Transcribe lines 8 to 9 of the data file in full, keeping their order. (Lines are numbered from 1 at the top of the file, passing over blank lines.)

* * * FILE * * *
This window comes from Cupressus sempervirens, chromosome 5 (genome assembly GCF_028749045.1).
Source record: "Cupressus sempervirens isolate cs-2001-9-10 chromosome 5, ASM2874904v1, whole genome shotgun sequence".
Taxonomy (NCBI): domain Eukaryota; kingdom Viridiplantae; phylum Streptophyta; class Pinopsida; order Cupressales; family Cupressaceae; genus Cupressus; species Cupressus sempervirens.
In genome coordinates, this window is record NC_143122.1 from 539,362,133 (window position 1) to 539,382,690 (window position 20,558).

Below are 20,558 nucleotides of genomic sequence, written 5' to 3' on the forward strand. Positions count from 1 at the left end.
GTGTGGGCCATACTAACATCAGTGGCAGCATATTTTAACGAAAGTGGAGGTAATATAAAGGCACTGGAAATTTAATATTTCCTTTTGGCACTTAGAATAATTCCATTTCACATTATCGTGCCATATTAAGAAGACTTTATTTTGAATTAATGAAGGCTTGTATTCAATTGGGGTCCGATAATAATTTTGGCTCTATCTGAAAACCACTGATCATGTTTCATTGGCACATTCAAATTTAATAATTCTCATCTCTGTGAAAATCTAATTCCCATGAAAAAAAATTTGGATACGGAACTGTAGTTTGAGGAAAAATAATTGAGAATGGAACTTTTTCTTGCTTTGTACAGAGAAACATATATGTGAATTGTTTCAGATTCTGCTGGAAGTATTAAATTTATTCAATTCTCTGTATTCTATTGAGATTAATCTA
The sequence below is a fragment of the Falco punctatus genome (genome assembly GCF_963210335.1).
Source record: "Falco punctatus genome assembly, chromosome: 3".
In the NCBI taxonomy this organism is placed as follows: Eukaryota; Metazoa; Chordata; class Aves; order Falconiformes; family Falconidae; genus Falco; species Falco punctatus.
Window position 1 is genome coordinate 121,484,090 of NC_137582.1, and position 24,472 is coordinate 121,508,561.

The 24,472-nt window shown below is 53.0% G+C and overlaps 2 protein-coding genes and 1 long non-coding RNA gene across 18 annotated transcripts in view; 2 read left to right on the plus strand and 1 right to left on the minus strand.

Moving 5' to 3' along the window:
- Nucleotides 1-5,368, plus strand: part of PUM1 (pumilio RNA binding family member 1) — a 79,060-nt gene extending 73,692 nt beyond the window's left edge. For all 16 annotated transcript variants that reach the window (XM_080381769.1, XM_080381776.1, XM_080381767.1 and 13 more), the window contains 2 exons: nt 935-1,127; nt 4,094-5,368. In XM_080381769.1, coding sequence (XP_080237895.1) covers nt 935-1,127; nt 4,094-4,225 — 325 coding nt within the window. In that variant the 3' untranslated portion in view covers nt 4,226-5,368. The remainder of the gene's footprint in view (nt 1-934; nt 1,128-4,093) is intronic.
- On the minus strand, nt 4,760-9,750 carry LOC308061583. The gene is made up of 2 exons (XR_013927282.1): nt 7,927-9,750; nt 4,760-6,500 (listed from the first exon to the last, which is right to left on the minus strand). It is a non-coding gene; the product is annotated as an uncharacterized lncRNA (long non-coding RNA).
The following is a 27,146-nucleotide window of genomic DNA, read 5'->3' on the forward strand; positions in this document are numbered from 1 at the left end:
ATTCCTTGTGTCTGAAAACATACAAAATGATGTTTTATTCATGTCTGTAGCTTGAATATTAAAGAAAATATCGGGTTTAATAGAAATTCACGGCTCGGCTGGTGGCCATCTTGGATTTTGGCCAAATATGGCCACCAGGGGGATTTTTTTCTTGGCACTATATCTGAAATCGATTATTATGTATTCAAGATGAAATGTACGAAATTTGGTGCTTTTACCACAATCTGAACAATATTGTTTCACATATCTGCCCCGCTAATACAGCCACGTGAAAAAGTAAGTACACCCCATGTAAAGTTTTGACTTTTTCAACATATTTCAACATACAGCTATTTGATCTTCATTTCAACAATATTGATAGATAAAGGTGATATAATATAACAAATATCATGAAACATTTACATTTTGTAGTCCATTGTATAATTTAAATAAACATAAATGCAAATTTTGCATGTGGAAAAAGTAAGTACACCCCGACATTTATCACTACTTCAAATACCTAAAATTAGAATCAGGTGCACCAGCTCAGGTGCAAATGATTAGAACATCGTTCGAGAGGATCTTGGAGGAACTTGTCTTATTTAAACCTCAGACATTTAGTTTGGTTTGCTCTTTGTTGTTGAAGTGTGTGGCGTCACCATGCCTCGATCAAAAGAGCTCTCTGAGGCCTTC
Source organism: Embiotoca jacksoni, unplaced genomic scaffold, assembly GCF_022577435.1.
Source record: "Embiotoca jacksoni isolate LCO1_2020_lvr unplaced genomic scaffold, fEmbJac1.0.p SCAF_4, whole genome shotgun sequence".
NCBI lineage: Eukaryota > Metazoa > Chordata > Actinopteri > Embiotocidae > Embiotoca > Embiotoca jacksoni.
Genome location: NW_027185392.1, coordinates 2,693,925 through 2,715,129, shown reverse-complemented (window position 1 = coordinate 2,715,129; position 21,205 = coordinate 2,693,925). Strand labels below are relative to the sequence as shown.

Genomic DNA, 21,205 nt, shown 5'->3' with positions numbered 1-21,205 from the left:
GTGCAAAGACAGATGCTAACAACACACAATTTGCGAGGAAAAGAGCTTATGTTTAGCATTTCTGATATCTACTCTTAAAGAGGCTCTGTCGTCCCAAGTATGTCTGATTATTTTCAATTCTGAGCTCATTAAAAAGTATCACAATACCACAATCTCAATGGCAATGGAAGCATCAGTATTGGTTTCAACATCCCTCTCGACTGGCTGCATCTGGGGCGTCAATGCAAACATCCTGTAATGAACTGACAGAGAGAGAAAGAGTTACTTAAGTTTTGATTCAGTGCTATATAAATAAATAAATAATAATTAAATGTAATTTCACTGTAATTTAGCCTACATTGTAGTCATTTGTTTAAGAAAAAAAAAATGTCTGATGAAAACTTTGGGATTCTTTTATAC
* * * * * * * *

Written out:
Source record: "Falco punctatus genome assembly, chromosome: 3".
In the NCBI taxonomy this organism is placed as follows: Eukaryota; Metazoa; Chordata; class Aves; order Falconiformes; family Falconidae; genus Falco; species Falco punctatus.